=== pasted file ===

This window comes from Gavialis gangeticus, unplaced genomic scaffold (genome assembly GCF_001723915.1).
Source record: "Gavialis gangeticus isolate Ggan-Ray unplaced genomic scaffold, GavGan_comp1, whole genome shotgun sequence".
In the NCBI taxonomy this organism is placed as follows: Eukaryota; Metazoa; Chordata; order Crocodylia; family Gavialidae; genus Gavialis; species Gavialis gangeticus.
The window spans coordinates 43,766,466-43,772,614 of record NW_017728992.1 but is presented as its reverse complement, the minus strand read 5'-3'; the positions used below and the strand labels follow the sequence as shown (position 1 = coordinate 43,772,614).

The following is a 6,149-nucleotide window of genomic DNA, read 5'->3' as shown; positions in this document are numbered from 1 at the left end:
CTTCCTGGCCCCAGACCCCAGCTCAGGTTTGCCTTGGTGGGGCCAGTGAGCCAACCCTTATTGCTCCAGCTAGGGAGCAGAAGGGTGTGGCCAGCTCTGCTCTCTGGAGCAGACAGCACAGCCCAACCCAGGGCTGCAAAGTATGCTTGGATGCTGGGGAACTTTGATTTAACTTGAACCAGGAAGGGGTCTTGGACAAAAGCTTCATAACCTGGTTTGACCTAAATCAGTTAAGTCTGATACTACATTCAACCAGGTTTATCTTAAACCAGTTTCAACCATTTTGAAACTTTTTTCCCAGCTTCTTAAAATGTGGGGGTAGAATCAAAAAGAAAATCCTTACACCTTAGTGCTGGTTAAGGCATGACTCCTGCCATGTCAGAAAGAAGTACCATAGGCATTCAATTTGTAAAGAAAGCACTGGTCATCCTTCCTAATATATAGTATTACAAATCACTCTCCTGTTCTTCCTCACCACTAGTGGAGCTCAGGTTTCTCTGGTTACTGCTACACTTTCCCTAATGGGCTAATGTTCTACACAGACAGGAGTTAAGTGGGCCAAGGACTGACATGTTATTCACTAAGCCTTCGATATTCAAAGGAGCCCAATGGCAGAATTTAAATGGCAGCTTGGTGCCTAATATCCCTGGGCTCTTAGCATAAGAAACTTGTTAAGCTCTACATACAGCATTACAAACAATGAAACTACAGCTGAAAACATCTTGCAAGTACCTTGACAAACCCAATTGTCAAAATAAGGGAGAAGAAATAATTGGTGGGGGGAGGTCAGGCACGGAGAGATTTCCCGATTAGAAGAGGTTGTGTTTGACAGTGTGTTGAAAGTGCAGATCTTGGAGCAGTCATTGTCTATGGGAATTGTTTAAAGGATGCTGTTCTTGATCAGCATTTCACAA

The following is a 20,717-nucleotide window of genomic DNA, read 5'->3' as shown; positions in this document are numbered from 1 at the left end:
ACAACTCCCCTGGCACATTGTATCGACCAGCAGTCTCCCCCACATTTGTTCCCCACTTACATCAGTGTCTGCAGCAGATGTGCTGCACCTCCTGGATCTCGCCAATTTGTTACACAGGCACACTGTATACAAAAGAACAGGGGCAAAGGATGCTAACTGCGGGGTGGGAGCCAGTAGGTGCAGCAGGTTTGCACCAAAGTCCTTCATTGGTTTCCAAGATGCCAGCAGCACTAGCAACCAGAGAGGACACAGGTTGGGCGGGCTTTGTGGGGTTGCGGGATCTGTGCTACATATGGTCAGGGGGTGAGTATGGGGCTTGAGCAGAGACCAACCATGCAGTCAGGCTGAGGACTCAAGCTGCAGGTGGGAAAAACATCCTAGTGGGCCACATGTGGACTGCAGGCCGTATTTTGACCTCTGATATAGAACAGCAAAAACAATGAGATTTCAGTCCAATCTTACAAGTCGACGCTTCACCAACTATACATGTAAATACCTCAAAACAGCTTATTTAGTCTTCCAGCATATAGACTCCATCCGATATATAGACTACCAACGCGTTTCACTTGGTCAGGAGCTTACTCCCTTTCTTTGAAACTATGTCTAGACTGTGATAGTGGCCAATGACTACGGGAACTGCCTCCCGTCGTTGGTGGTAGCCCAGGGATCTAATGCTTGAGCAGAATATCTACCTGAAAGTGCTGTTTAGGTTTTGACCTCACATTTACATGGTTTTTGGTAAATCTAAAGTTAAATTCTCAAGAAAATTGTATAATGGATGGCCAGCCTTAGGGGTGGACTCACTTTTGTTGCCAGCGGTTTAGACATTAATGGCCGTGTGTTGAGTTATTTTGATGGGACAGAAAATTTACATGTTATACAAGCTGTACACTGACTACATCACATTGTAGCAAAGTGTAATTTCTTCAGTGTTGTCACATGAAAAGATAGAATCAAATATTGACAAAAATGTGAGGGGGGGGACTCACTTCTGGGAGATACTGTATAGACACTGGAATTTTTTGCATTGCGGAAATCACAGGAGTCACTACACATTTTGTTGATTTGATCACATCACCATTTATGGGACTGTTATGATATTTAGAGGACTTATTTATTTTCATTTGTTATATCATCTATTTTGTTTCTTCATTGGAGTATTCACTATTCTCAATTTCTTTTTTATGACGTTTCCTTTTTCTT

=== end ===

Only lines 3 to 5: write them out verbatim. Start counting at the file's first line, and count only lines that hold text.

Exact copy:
In the NCBI taxonomy this organism is placed as follows: Eukaryota; Metazoa; Chordata; order Crocodylia; family Gavialidae; genus Gavialis; species Gavialis gangeticus.
The window spans coordinates 43,766,466-43,772,614 of record NW_017728992.1 but is presented as its reverse complement, the minus strand read 5'-3'; the positions used below and the strand labels follow the sequence as shown (position 1 = coordinate 43,772,614).

The following is a 6,149-nucleotide window of genomic DNA, read 5'->3' as shown; positions in this document are numbered from 1 at the left end: